You hold a Private Pilot license but find yourself grounded on days that bring low ceilings and visibility. Or perhaps the concern for changing weather patterns deters you from making long-distance or long-term trips. If inclement weather is getting in your way of flying then the next step is to begin training to achieve the Instrument Rating. Achieving the Instrument Rating will take your skills to a completely different level that requires flying with extreme precision while relying exclusively on your onboard equipment for control and navigation. Not surprisingly, some choose to obtain the Instrument Rating simply to become better, safer, and more well- rounded VFR pilots.

Training will consist of both classroom sessions on the ground as well as sessions both in the flight simulator and in the aircraft. All flights will be training flights with an instructor on board. Upon completion of the training you will take a license exam.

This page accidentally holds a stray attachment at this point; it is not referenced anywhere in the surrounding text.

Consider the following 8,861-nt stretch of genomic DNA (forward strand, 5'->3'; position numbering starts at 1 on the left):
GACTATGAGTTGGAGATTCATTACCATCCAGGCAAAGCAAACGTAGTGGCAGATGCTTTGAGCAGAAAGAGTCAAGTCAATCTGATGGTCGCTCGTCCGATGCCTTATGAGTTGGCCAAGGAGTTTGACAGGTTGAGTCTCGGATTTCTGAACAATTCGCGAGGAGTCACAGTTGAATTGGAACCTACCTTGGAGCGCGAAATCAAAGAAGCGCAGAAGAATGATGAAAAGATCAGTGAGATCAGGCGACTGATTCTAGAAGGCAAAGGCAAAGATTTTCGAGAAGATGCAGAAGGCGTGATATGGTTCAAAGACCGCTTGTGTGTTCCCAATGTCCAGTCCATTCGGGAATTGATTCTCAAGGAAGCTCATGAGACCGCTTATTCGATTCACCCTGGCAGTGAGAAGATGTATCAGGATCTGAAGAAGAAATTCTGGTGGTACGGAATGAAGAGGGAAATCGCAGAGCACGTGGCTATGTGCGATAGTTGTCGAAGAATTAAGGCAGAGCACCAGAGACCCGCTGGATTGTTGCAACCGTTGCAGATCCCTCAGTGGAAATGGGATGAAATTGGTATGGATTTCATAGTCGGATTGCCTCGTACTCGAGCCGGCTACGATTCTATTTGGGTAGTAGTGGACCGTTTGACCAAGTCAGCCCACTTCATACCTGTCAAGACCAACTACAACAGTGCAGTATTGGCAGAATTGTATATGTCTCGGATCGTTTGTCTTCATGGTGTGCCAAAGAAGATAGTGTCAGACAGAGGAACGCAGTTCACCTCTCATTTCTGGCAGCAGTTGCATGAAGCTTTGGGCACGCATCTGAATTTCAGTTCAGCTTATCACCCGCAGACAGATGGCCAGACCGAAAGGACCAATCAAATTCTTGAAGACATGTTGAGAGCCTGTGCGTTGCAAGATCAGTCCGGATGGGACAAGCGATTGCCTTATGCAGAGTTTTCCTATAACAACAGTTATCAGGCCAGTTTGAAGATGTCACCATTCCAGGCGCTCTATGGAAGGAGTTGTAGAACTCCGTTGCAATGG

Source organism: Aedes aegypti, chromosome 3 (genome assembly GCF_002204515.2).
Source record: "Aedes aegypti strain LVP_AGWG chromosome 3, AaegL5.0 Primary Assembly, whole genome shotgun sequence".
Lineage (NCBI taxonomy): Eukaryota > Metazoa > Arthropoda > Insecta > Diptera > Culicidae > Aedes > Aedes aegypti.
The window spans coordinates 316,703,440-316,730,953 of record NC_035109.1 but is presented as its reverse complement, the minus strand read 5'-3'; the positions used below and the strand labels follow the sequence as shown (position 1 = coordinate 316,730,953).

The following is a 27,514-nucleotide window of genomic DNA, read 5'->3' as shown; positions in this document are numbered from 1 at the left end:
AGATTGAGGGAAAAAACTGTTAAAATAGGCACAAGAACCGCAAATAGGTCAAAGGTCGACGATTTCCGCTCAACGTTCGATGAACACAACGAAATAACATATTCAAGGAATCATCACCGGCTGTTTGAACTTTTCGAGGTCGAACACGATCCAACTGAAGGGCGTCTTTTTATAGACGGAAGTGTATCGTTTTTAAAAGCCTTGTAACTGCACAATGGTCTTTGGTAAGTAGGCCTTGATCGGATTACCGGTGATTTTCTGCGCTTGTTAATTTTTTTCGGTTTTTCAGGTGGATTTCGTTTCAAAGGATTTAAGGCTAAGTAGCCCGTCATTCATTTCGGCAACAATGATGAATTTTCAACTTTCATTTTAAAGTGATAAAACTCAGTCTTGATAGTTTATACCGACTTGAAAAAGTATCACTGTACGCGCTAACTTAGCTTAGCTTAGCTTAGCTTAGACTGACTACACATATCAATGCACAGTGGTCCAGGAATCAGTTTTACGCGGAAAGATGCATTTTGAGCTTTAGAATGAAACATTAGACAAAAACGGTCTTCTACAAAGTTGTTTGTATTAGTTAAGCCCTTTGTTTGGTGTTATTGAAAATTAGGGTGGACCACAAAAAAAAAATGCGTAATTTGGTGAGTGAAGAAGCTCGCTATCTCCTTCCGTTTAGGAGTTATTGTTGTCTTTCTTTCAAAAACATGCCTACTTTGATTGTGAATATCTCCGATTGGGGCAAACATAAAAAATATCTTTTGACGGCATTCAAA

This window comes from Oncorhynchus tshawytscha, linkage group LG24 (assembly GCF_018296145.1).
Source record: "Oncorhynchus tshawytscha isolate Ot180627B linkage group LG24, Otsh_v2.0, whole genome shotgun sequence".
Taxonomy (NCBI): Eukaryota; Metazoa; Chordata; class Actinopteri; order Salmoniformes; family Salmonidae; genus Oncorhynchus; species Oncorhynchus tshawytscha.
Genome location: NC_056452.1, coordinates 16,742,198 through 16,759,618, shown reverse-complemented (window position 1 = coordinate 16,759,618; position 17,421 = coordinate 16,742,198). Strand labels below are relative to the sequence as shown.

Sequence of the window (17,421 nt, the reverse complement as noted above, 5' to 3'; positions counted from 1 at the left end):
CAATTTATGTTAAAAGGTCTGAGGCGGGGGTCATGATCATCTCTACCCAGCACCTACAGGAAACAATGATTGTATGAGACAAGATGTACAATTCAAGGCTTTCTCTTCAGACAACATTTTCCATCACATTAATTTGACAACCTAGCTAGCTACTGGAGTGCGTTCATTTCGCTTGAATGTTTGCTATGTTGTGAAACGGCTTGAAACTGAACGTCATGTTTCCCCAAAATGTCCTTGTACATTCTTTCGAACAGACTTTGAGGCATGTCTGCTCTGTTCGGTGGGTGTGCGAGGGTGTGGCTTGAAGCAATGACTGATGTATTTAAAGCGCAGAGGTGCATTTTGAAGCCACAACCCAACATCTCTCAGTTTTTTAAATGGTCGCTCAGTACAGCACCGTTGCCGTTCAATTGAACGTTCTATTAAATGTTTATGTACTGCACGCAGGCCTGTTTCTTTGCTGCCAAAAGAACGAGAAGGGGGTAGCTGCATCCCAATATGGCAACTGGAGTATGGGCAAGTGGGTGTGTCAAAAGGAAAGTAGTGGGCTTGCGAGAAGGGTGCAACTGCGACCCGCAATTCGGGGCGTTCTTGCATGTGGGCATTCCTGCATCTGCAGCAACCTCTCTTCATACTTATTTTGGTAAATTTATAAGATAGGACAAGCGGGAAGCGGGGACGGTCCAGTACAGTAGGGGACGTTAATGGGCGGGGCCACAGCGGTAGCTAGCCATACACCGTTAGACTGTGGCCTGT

The flight training may be conducted in our Piper Warrior II, Piper Warrior III, or Piper Archer III.

What Can You Do With An Instrument Rating?

An Instrument Rating allows an already licensed Private Pilot to operate an aircraft (own or rent) for pleasure or utility during periods when the weather is below VFR minimums.

Minimum Requirements To Obtain An Instrument Rating:

        1.) Private Pilot License

        2.) 40 hours of flight training in actual or simulated instrument conditions.

        4.) 50 flight hours of cross-country flight while acting as Pilot In Command (PIC)

        7.) FAA Medical Certificate

        8.) FAA Written Exam

        9.) FAA Flight Exam

Keep in mind that the above are the minimum requirements set forth by the FAA. Multiple factors will determine the actual number of hours necessary to complete the training.